Moreover, the wolf pack is really little more than an extended family, and is rarely all that large - a pack of 11 would be on the upper end of the size range. This guy allegedly killed 11, meaning that there were supposedly many more, since they eventually ate him.
I can’t recall anything in detail, but I vaguely remember reading in a scholarly work (probably in either the edited volume A Lycanthropy Reader: Werewolves in Western Culture or Paul Barber’s Vampires, Burial, and Death) that at some point in the Middle Ages there was a surge in wolf attacks on humans. I have the feeling it was due to a combination of factors like a environmental conditions that left a lot of wolves hungry plus disease among humans that left people in rural areas weaker and more isolated.
If European wolves acted as scavangers, an upswing in epidemic diseases may have habituated them to eating (dead) people, as the usual rites for getting rid of bodies break down leaving more to eat.
Then, when the epidemic is over, that food source dries up - leading the now-habituated animals more likely to attack people, to get what they were accustomed to.
Jim Corbett, a who wrote The Man-eating Leopard of Rudraprayag among others (and who hunted many man-eating tigers and leopards in India) stated his theory that, while human-eating tigers were mostly weak or injured animals who could not get other prey, human-eating leopards usually got that way from becomming habituated to eating dead bodies following epidemics - hence, allegedly, an upsurge of human-eating leopard activity in the early '20s following the great flu epidemic in India.
Well to be fair, it goes to just below the title that explains that is what section it is. What I saw was just a list of years with various info, not realizing it was titled something about fatalities (because that was above what was shown on my monitor), so I scrolled to the top of the page, realized it was long than I wanted to read given that someone had apparently JUST READ IT and would already know the answer, so I figured it was pretty harmless to ask the person who probably had the number right there on the tip of their tongue, rather than read a whole wikipedia page about the general topic, which was far more than I wanted to know about. Didn’t seem like something to get crucified over.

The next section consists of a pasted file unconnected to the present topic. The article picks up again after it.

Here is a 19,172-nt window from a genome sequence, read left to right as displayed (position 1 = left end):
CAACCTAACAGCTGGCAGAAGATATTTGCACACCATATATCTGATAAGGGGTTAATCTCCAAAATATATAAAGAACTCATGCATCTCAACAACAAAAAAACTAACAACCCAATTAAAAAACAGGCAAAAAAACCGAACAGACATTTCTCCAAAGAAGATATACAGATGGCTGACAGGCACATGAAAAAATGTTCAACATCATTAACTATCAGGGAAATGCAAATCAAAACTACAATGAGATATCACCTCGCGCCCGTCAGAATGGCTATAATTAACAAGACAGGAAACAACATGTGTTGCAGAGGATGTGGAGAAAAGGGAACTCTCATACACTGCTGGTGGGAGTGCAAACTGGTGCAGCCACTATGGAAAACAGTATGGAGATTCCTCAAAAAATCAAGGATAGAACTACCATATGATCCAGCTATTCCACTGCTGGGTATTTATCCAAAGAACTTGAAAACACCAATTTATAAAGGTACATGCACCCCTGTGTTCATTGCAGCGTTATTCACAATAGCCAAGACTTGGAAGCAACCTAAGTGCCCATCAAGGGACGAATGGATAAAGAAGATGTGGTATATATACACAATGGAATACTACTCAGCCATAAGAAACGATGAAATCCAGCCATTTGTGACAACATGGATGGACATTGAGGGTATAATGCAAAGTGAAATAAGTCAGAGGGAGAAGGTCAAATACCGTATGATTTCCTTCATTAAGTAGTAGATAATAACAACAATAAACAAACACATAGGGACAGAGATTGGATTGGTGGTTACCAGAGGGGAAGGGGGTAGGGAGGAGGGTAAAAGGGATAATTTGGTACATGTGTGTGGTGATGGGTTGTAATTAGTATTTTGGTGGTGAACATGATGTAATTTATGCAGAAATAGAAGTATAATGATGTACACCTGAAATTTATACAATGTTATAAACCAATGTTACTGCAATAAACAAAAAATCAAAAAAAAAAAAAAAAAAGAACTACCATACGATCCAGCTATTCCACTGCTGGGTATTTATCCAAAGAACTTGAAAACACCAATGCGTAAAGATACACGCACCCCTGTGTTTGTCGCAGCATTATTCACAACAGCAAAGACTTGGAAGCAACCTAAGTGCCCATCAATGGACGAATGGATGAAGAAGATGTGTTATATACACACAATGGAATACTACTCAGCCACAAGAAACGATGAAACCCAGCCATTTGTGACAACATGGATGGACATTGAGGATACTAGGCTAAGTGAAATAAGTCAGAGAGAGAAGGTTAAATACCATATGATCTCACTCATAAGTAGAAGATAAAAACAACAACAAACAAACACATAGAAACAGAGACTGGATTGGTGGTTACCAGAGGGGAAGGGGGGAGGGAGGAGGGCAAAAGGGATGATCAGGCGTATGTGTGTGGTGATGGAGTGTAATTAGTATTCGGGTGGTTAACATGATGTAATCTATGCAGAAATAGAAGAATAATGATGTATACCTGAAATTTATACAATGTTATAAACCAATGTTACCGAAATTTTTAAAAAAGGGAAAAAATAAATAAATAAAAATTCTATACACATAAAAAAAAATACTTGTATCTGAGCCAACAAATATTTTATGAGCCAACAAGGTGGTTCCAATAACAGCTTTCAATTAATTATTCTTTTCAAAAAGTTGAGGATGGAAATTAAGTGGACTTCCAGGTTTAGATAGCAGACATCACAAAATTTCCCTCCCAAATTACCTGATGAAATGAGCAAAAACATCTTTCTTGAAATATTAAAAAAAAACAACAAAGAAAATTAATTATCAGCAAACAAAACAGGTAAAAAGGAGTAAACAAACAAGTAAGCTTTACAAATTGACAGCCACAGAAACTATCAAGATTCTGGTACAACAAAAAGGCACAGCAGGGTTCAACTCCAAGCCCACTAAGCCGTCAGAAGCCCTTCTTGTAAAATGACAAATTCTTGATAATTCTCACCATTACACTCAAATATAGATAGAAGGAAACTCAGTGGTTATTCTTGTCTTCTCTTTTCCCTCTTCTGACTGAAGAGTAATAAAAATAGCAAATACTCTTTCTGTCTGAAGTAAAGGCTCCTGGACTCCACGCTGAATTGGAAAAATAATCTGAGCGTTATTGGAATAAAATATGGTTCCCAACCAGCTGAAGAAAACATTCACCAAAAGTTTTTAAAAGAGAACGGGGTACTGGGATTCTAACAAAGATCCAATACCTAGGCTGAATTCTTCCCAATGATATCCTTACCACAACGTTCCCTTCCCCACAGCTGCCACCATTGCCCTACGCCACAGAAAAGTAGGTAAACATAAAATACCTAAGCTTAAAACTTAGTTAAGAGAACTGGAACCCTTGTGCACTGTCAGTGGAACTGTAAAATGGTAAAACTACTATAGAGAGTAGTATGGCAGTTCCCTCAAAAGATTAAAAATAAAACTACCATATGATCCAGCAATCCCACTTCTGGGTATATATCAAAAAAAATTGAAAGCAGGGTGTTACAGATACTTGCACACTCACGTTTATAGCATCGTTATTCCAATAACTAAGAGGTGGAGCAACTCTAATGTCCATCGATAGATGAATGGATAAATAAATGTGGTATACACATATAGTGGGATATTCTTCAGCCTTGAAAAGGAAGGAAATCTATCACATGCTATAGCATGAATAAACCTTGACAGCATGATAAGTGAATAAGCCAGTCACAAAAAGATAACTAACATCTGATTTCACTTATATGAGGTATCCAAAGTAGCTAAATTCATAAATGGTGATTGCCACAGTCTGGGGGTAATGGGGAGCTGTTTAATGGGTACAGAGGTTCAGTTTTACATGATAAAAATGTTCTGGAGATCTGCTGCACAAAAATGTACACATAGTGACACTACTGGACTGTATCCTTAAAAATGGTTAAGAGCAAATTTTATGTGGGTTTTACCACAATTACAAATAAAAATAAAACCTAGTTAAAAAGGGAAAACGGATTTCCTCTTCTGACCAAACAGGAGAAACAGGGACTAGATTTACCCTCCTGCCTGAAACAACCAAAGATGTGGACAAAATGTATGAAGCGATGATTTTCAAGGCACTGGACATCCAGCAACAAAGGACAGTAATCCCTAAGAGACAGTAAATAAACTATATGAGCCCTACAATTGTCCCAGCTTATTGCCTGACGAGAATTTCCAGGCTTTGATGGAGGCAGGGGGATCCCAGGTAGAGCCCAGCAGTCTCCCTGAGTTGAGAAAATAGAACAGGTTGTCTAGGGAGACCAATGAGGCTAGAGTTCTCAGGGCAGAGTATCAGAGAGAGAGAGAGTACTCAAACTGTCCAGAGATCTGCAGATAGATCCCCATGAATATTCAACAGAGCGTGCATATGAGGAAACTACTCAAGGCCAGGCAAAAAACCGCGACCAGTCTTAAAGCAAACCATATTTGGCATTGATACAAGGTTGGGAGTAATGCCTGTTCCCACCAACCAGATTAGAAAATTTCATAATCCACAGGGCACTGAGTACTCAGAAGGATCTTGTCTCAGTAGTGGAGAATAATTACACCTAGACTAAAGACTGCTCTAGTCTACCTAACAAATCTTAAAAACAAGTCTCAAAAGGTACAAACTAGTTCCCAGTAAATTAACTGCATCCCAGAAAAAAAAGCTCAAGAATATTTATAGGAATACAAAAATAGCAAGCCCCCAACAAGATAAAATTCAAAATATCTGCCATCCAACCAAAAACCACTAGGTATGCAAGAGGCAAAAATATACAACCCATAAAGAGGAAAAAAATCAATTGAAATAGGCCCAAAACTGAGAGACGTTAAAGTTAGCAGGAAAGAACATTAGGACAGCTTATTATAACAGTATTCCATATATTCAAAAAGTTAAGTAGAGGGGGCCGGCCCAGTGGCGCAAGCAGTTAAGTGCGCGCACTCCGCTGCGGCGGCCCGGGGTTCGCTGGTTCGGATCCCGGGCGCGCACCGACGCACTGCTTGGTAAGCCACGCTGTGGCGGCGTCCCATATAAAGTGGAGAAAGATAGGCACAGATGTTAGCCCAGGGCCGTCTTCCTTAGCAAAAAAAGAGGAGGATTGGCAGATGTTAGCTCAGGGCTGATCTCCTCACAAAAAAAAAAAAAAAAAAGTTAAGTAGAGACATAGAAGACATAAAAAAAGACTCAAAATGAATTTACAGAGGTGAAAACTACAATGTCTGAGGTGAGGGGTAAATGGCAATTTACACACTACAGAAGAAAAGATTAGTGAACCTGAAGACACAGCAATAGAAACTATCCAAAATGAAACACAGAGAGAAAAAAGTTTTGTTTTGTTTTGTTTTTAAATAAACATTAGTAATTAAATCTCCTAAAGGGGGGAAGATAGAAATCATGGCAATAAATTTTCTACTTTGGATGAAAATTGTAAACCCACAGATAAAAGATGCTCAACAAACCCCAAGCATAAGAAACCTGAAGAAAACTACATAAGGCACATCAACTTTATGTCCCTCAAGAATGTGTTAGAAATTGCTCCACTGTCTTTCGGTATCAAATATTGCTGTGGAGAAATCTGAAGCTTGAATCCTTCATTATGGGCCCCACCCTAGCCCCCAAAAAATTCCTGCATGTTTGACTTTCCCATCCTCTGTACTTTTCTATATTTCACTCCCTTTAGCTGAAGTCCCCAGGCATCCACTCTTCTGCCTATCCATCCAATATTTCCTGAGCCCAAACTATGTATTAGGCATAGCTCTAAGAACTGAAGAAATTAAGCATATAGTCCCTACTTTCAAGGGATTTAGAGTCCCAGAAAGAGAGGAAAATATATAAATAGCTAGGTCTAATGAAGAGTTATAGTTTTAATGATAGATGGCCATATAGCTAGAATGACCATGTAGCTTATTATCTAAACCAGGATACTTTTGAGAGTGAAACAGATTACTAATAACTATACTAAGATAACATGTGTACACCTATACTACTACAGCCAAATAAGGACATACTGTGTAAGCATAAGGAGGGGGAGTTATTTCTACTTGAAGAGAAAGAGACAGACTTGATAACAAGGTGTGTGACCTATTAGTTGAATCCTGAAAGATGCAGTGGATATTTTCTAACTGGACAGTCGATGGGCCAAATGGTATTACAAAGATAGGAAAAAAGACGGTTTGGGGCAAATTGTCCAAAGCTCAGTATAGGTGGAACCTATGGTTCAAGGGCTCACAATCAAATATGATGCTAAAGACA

Opal, it wasn’t a long article to begin with. You spent more time composing your post about how you can’t be bothered to skim it than it would have taken to actually skim it. I went from “hmm… I wonder what google says” -> google results -> wikipedia entry -> fatal attack table -> to posting what I found in under five minutes. I am not going to have any sympathy for you because you can’t be bothered to make the miniscule effort of scrolling.
I am not here to spoon feed you.
It doesn’t matter if wolves and humans aren’t necessarily hunting the same individuals, it’s the overall population that matters. Wolves will certainly grab an elk that’s not keeping up with the herd, but that’s a relatively rare occurrence. More usually, easy prey means calves and cows, which means that fewer of those magnificent bull elk specimens are going to be born and reach maturity. Beyond simple predation, it turns out that elk numbers also go down because wolves keep herds out of open meadows where the good winter grazing is. That means the cows are undernourished and fewer of them calve in the spring.
There’s still plenty of uncertainty as to the magnitude and causes, but the observation that elk populations go down quite a lot when wolves are reintroduced has been fairly well established.
Well I am not invested enough in the topic to do more than ask a quick question. It wasn’t important enough for me to read a wikipedia article. Not everyone who participates in a thread is interested in it to the level of doing lots of research or reading articles. That does not mean I should be raked over the coals. You could have just said “it’s in the link” and been done with it. But you chose to be all snarky and rude. That says a lot more about you than it does about me.
If you keep this up, OpalCat, I’m going to have to pit you.
Oh, I have no doubt of that. And I quite frankly admit my idea of wild life is happy hour.
I have studied biological sciences, so I wonder:
For how long does the elk population go down? Does it dip sharply and then increase and level off? If so, is it at or near the pre-wolf population? If it is significant lower than the pre-wolf years, what is the overall health of the herds?
If the overall number decreases, but the individuals remaining are stronger, healthier, and faster, it should be better for the herd. Unless, of course, the remaining animals are subject to pressures they cannot respond to.
OpalCat, I changed my mind and pitted you anyway. You can find the thread here.